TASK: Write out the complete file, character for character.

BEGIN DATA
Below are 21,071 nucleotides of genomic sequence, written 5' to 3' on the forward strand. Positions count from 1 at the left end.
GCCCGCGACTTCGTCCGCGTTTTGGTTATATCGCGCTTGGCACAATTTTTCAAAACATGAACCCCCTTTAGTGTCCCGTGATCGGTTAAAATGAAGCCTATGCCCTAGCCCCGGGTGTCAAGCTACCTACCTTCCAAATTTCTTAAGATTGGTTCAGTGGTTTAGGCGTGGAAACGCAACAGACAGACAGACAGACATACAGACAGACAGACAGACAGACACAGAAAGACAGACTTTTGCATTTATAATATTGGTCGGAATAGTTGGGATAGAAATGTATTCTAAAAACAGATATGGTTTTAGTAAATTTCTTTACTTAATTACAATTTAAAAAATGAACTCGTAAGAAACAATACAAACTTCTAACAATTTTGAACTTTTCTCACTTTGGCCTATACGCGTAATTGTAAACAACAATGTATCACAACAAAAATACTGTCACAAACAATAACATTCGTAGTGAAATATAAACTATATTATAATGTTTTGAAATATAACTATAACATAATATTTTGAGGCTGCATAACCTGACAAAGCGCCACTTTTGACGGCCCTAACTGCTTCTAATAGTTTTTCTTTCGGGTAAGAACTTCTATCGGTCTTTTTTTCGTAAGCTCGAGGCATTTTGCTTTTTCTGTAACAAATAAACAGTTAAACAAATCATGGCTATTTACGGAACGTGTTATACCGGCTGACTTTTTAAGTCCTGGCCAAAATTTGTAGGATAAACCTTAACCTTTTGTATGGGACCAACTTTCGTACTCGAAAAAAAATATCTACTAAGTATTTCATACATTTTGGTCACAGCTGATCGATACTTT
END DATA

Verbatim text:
Below are 21,071 nucleotides of genomic sequence, written 5' to 3' on the forward strand. Positions count from 1 at the left end.
GCCCGCGACTTCGTCCGCGTTTTGGTTATATCGCGCTTGGCACAATTTTTCAAAACATGAACCCCCTTTAGTGTCCCGTGATCGGTTAAAATGAAGCCTATGCCCTAGCCCCGGGTGTCAAGCTACCTACCTTCCAAATTTCTTAAGATTGGTTCAGTGGTTTAGGCGTGGAAACGCAACAGACAGACAGACAGACATACAGACAGACAGACAGACAGACACAGAAAGACAGACTTTTGCATTTATAATATTGGTCGGAATAGTTGGGATAGAAATGTATTCTAAAAACAGATATGGTTTTAGTAAATTTCTTTACTTAATTACAATTTAAAAAATGAACTCGTAAGAAACAATACAAACTTCTAACAATTTTGAACTTTTCTCACTTTGGCCTATACGCGTAATTGTAAACAACAATGTATCACAACAAAAATACTGTCACAAACAATAACATTCGTAGTGAAATATAAACTATATTATAATGTTTTGAAATATAACTATAACATAATATTTTGAGGCTGCATAACCTGACAAAGCGCCACTTTTGACGGCCCTAACTGCTTCTAATAGTTTTTCTTTCGGGTAAGAACTTCTATCGGTCTTTTTTTCGTAAGCTCGAGGCATTTTGCTTTTTCTGTAACAAATAAACAGTTAAACAAATCATGGCTATTTACGGAACGTGTTATACCGGCTGACTTTTTAAGTCCTGGCCAAAATTTGTAGGATAAACCTTAACCTTTTGTATGGGACCAACTTTCGTACTCGAAAAAAAATATCTACTAAGTATTTCATACATTTTGGTCACAGCTGATCGATACTTT